Director: Mamoru Hoshi
Starring: Tsuyoshi Kusanagi and Yuko Takeuchi
For those watch a lot of Japanese cinema, you know that there is no shortage of the romantic drama. It seems every year there is a gamut of ‘pure love’ stories that feature beautiful people and are meant to tug at the heartstrings. I suppose this is also true of many films in the United States but Japanese films, in my opinion, have the genre down to a science and many times they are formulaic to a fault. This isn’t bad necessarily and many of these films are considerably well acted with real talent behind the production. 1,778 Stories of Me and My Wife is based on a true story and is a film that released early in 2011. This film features two of Japan’s biggest stars teamed with a relatively unknown director, a cautionary signal if any. So is this film just more of the same, or does it bring something new to the table?
As stated above, 1,778 Stories of Me and My Wife is based on the true story of science fiction writer Taku Mayumura and his life episode dealing with the illness of his wife. Standing in for Mayumura is Sakutaro Makimura (Kusanagi) and his wife Setsuko (Takeuchi). Sakutaro is a moderately successful SF writer, that’s Japanese shorthand for Science Fiction for the uninitiated. He is a bit of a daydreamer but loves his work and the subject; his home is littered with toy robots, serial SF magazines, and movie memorabilia. Then there is his wife Setsuko, his high school sweetheart, longtime confidant, and first fan. She loves him dearly and puts up with all of his eccentricities as a creative mind with a smile and supportive word, even if he’s late to a meal because of a burst of inspiration. They lead a seemingly idyllic married life until Setsuko falls ill with an aggressive form of cancer. With the doctor giving an estimate of less than a year, Sakutaro is at a loss at what to do. Upon leaving the hospital, the doctor says that, “Laughter builds immunities” and with that Sakutaro begins to have idea. As a writer and with his wife wife being a fan, he decides that while she is ill, he will write her a story every day in order to make her laugh and keep her spirits up. What happens after chronicles their journey dealing with her illness and at the same time reproducing some of the more memorable stories in what would become a 5 year literary project.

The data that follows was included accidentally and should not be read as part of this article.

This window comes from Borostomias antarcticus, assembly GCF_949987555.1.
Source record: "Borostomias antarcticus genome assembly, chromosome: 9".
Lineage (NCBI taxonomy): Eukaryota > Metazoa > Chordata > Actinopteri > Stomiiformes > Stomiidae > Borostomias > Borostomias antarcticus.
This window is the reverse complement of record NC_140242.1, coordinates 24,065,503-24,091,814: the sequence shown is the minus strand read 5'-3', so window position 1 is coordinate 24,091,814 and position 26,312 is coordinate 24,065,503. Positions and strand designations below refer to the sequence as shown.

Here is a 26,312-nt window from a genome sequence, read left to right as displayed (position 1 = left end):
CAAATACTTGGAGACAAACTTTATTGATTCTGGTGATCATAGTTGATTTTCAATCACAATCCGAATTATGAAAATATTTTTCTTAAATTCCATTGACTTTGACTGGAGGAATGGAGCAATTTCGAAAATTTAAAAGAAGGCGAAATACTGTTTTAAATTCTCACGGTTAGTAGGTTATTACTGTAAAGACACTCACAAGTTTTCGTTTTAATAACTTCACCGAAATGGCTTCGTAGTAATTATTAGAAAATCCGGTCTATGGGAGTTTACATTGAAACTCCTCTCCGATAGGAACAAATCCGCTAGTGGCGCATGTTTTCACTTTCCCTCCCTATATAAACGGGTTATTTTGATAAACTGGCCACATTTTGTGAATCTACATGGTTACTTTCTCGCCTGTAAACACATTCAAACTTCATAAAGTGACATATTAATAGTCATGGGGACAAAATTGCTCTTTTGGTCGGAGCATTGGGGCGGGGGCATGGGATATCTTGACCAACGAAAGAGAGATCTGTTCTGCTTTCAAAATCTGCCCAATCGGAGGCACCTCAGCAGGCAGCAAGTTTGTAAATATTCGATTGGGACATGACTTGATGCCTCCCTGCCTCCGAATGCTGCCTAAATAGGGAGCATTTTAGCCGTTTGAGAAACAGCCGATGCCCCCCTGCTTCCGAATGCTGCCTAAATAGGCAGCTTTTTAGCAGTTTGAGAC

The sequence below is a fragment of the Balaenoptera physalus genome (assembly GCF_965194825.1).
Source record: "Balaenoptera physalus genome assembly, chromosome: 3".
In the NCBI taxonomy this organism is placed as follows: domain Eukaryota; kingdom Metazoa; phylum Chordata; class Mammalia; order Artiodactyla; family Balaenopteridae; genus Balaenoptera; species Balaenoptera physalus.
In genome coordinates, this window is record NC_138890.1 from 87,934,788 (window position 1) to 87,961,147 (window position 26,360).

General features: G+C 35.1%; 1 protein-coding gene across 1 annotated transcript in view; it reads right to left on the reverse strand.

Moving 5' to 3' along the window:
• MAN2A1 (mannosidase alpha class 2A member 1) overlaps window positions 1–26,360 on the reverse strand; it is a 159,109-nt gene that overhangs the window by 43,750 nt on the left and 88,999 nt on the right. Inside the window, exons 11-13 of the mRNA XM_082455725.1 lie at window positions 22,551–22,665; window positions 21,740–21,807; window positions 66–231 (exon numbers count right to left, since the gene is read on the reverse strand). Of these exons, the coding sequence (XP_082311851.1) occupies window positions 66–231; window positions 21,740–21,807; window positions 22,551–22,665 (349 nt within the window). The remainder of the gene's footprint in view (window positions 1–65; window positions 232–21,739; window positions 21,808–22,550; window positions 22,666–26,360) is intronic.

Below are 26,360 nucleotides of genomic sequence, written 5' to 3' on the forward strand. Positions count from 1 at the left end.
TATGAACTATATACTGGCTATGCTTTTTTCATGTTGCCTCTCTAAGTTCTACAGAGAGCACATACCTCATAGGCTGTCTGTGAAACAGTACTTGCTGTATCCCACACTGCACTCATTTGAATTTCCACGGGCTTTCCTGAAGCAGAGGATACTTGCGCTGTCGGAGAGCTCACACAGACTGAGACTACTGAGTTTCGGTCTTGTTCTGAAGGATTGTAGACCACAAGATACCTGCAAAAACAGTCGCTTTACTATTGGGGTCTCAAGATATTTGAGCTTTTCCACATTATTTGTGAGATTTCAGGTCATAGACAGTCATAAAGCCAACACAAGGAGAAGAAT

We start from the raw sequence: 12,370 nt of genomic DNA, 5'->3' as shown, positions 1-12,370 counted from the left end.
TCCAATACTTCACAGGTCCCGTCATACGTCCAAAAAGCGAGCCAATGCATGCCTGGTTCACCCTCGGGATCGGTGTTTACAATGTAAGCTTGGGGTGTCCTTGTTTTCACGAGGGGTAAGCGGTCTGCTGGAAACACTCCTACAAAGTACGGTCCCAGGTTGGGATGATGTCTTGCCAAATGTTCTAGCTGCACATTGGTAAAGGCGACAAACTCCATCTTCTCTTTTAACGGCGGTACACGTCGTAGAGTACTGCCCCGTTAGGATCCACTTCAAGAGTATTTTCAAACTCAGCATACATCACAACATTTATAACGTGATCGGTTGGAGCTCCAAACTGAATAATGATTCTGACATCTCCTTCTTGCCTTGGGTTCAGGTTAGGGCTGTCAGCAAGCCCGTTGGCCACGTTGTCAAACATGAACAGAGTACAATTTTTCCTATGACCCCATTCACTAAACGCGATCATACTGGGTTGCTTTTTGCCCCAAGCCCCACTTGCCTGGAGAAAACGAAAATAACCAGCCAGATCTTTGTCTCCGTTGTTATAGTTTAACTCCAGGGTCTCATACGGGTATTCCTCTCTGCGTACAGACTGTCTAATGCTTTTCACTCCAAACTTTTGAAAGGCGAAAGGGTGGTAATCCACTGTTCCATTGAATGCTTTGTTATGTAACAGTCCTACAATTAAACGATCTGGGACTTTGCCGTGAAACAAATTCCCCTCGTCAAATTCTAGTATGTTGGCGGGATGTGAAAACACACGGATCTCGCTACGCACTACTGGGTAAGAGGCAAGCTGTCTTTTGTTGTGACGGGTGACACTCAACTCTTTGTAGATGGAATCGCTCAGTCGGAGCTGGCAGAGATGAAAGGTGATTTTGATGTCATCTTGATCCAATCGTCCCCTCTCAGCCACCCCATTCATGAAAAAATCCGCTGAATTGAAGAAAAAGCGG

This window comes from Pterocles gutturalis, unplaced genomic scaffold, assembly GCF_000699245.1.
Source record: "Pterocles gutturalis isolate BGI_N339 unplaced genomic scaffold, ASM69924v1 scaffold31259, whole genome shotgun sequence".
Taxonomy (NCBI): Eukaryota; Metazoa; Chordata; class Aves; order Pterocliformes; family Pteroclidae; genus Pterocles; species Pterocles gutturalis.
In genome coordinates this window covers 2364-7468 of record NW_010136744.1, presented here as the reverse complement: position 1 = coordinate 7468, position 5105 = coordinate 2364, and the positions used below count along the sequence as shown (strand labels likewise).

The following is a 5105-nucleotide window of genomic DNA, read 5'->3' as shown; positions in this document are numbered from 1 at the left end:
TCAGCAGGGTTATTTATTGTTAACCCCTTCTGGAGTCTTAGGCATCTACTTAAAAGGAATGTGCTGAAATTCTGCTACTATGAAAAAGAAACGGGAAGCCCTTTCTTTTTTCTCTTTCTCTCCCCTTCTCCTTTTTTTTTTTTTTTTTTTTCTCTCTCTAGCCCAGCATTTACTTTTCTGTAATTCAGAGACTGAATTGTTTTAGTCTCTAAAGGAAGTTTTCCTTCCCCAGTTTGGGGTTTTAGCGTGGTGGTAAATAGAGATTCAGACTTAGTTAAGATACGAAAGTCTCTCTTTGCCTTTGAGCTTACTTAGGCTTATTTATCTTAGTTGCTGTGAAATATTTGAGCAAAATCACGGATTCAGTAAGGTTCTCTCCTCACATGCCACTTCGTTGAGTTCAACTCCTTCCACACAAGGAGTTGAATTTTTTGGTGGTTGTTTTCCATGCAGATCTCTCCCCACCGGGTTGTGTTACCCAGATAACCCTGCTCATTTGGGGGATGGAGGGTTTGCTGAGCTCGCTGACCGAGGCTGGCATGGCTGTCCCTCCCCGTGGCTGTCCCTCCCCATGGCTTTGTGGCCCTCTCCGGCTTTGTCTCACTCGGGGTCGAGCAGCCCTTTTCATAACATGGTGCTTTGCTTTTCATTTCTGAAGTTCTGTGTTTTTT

For those that have dealt with or have had a family member with a serious illness, this film treats many of the trials of such an ordeal with great respect and a delicate gentle truth. Heavy issues such as; the inability to bear children, the high cost of medical treatment, weakening due to said treatment and illness, and the prospect of the finality of the disease are broken up with the smile inducing adaptations of his short stories to his wife, finding happiness in everyday things, and the comfort of being with loved ones. The aspect of the stories written by Sakutaro serves as a way early on to lighten the mood and bring out laughter in his wife. These segments are very entertaining and contain quality visual effects and interesting cameos. This continues on through most of the film until Setsuko’s health takes a turn for the worse in the final act. Upon reaching this point, you as the viewer recall that she is dying and each subsequently numbered story means a step closer to the end. This is an ingenious technique that provides brightness while serving as a countdown towards inevitability. By the time he writes his final story for her, your eyes should be misty if not outright tearing up.
As Sakutaro and Setsuko, Kusanagi and Takeuchi exhibit great chemistry and you do not doubt for a moment that they hold each other as the most important thing in each of their lives. Kusanagi plays Sakutaro with a bit of awkwardness at the beginning, but as the film progresses, he displays a great range of emotions as the husband coping with seeing his love slowly die in front of him. Takeuchi is beautiful and full of grace as Setsuko, the wife who always tries to put up a brave front while fearing death and feeling her life ebb away. They are backed up by a good supporting cast with Ren Osugi as her physician and Shosuke Tanihara as Sakutaro’s old friend and fellow writer. The cast expands with good physical performances by the population of the hospital when Setsuko is admitted. Watching the film, you truly care for these characters and by film’s end you share similar emotions with those on screen. A great job to the actors indeed.
Many Japanese dramas tend to drag on towards the end, but the pacing of this film was no different. There is a point where the film definitely could have avoided in order to make the pacing tidier, but the use of this particular plot point seems cheap. I am reticent to say what is that particular scene, but viewers of the film will definitely know to what I am referring. The photography is appropriately beautiful and and dark with intelligent use of lighting and camera sweeps. The music is somewhat forgettable unfortunately though I do believe it serves better as accompaniment to the film’s visuals than standing on its own.
In summation, 1,778 Stories of Me and My Wife is a touching and sentimental film about love, death, and everything between. It carries a strong message about the fleetfulness of life and that one should take the time to spend it with those that make you happy doing the things that make you happy. While still held by certain genre and cultural film conventions, it is able to provide a personal and audience involved tale. Highly recommended.
You may enjoy this film if you enjoyed: Love Letter, Crying Out Love…, Departures